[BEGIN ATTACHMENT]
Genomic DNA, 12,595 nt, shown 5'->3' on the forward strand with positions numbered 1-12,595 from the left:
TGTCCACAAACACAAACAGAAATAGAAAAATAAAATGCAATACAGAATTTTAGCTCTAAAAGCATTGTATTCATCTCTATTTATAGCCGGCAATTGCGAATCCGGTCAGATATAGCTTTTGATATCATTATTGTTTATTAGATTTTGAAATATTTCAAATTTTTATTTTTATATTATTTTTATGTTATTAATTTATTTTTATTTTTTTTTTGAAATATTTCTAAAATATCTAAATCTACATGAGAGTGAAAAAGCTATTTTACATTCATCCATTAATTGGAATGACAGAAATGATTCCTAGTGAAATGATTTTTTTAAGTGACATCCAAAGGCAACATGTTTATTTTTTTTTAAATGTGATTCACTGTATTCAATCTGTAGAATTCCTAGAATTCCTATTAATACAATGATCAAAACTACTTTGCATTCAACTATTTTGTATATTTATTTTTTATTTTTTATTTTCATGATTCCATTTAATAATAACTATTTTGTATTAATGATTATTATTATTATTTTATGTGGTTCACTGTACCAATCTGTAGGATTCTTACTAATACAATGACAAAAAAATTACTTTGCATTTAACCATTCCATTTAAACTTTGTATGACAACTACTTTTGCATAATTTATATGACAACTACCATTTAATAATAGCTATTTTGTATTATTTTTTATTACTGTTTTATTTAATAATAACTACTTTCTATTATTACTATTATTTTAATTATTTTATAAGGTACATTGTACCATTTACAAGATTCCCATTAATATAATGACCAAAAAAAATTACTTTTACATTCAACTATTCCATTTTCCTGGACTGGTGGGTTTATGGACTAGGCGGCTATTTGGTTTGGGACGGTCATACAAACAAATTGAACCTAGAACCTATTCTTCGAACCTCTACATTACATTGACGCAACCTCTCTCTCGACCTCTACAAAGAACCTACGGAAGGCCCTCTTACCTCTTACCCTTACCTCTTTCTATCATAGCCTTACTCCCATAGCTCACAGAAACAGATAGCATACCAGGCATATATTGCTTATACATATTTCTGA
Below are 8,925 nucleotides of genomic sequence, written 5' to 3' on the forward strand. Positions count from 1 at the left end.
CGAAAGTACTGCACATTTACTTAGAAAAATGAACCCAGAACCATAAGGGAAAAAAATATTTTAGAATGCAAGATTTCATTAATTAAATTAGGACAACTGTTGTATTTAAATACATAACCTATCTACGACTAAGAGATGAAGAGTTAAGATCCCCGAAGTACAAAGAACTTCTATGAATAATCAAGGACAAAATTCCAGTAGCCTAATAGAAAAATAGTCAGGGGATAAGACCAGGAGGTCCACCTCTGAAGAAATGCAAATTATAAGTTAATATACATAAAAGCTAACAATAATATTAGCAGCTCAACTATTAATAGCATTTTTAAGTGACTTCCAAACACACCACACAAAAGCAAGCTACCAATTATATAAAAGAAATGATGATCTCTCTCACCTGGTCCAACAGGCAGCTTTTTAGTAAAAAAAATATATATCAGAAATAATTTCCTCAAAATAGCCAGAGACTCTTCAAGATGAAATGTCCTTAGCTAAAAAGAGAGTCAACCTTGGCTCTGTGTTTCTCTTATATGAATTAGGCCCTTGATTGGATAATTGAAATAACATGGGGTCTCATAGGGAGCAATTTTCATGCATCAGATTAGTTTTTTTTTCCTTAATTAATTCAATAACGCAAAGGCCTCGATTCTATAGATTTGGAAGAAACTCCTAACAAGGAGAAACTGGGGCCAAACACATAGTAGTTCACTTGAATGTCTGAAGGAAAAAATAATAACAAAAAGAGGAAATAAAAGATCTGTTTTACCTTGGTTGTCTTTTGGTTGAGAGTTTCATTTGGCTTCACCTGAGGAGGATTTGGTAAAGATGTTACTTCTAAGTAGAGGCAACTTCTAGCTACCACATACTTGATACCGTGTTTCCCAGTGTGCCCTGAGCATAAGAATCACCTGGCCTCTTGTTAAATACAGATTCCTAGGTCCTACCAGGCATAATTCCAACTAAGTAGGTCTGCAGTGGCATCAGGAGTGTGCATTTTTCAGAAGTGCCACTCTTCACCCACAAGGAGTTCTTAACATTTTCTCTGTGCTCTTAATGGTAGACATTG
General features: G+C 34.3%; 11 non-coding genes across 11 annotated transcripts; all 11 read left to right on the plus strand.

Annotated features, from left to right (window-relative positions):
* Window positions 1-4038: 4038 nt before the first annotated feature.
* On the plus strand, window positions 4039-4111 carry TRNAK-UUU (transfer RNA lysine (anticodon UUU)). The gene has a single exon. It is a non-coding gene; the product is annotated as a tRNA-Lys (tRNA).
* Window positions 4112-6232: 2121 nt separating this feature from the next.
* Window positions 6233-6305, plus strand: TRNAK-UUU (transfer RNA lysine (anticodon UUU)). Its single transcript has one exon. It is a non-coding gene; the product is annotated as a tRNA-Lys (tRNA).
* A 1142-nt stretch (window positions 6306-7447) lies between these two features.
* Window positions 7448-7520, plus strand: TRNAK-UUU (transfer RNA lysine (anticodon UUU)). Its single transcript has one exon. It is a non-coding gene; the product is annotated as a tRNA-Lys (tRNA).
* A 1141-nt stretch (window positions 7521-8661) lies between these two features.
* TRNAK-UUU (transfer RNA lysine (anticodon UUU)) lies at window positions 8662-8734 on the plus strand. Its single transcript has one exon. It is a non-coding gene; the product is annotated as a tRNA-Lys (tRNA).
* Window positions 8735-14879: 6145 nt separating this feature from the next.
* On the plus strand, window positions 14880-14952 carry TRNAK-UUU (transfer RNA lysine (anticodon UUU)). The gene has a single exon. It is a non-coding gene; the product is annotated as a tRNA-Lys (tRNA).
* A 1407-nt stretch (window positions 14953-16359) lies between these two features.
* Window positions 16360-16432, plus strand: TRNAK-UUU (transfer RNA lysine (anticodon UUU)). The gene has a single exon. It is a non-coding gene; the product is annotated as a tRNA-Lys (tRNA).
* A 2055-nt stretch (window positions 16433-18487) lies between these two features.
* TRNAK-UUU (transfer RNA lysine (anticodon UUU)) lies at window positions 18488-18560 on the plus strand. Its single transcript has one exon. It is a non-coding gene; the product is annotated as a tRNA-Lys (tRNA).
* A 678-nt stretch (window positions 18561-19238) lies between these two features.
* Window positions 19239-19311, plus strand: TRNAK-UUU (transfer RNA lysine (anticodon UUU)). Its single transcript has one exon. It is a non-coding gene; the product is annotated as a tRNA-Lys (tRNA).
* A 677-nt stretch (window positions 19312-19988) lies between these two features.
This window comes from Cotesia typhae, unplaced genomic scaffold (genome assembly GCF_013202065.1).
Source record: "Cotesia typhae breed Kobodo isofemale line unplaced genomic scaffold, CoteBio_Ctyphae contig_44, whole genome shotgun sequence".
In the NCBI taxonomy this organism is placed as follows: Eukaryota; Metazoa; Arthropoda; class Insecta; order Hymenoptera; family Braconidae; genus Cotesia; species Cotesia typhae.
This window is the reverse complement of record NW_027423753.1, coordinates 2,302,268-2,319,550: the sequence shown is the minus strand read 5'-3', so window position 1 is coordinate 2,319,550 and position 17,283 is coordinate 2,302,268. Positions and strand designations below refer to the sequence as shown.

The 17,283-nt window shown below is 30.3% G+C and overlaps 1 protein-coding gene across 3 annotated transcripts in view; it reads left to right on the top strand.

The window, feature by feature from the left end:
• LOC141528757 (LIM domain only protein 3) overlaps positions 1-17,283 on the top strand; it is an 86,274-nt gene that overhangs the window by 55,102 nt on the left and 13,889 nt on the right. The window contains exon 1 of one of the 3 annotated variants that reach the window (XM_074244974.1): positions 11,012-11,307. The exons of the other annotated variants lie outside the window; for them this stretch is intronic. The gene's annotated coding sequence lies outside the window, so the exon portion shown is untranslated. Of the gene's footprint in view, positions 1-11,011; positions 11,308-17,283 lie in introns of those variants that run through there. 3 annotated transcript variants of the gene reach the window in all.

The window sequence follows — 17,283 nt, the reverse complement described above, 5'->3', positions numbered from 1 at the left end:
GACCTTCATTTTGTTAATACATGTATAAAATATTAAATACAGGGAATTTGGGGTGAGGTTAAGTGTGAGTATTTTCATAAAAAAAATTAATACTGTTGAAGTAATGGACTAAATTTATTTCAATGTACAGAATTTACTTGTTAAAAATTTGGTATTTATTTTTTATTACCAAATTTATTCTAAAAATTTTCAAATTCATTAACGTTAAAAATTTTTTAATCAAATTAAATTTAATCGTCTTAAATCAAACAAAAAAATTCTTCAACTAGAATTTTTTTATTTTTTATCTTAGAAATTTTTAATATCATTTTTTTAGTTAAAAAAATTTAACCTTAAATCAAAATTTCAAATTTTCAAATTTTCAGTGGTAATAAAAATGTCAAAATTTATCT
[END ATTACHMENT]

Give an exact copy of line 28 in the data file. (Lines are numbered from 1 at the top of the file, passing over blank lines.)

The 17,283-nt window shown below is 30.3% G+C and overlaps 1 protein-coding gene across 3 annotated transcripts in view; it reads left to right on the top strand.